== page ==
As we approached the 40th anniversary of Roe v. Wade, we recalled the anti-Catholic roots of this infamous decision.
What paved the way for Roe was NARAL. Founded by Lawrence Lader in 1969, he knew he had to take down the greatest defender of the unborn, the Catholic Church. One of his close colleagues was Dr. Bernard Nathanson (he would later become both pro-life and a Catholic). Speaking of NARAL’s early years, Nathanson said the original members all agreed that anti-Catholicism was “probably the best strategy we had.”
Lader, in fact, referred to the Catholic Church as “our favorite whipping boy,” making it plain that his goal was to “bring the Catholic hierarchy out where we can fight them.” Ever blunt, he added, “That’s the real enemy.” Lader’s animus against the Church was so deep that he called it “the biggest single obstacle to peace and decency throughout all of history.”
Looking back at those days, Nathanson, who passed away in 2011, said, “I was far from an admirer of the Church’s role in the world chronicle, but his [Lader’s] insistent, uncompromising recitation brought to mind the Protocols of the Elders of Zion. It passed through my mind that if one had substituted ‘Jewish’ for ‘Catholic,’ it would have been the most vicious anti-Semitic tirade imaginable.”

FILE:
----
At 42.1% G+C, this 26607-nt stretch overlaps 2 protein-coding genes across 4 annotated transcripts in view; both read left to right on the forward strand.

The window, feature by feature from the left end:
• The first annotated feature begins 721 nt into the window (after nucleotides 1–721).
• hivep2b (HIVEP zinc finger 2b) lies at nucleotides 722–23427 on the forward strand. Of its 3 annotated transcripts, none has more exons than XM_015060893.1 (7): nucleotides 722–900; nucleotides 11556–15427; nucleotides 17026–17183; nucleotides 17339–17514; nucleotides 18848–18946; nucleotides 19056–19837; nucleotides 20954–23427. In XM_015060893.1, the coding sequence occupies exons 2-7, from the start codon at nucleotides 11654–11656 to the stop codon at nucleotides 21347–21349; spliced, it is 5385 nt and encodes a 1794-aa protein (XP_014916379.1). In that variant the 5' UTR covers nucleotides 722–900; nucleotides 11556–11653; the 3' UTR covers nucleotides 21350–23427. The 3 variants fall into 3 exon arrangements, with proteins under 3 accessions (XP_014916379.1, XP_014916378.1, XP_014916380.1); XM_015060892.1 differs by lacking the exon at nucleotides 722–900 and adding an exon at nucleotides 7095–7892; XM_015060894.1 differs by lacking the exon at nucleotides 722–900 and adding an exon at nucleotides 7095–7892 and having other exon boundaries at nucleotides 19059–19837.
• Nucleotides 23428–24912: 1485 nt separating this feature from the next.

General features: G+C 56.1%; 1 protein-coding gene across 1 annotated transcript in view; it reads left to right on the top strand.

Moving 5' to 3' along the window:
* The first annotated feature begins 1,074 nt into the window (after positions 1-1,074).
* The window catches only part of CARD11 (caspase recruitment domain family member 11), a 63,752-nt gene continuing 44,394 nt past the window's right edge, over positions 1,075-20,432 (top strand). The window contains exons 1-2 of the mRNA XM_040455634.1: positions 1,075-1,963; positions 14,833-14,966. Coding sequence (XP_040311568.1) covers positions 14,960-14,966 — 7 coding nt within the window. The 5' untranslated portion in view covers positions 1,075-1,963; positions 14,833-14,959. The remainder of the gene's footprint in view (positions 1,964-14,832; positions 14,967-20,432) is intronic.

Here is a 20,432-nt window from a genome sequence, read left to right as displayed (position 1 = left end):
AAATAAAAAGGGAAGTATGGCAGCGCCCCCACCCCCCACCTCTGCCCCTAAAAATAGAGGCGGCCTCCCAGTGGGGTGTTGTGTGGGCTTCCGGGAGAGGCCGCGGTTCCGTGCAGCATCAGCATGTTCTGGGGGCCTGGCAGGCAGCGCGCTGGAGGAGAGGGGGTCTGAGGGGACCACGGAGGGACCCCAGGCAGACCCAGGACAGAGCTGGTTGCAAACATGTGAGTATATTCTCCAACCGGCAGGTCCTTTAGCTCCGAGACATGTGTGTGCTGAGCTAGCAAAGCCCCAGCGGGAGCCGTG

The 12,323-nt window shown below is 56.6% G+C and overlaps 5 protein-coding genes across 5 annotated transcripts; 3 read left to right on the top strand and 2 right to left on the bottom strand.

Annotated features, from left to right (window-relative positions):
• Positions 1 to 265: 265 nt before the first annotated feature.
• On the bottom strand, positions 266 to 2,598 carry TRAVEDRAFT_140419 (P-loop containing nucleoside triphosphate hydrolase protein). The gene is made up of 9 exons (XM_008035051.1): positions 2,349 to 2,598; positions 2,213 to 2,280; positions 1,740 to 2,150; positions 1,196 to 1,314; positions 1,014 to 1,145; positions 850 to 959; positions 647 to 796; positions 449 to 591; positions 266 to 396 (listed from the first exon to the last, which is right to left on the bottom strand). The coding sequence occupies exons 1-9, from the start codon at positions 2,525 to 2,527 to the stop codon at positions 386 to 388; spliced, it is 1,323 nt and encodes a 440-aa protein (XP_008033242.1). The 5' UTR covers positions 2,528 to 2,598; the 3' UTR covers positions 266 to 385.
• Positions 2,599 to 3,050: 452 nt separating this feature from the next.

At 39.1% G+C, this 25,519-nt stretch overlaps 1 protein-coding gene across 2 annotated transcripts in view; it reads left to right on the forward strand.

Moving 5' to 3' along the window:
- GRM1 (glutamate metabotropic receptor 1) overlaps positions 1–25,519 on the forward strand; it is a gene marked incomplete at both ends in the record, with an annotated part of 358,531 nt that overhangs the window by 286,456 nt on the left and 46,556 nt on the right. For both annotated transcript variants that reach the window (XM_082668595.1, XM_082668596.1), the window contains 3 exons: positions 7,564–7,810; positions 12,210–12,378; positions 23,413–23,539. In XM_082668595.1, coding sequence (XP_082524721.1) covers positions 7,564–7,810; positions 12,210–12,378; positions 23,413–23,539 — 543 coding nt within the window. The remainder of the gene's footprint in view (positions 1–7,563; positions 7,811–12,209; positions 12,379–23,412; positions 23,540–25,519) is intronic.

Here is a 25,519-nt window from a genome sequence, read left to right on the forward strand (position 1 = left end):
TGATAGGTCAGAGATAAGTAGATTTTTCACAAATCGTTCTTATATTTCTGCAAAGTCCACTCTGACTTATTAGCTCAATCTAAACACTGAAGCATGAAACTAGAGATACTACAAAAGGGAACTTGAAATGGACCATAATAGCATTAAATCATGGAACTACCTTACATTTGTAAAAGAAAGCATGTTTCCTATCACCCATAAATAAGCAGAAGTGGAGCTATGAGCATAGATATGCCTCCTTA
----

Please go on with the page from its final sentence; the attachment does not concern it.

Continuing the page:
NARAL officials shared Lader’s hatred and decided to launch a propaganda campaign against the Church. According to Nathanson, they concluded, “it was an easy step to targeting the Catholic Church in its opposition to abortion as making opposition to abortion a pro-fascist, reactionary position.”
What NARAL did paid big dividends. Writing for the majority in Roe, U.S. Supreme Court Justice Harry Blackmun cited favorably eight times a book by Lader titled, Abortion. The nexus of the ruling was born of bigotry and blood.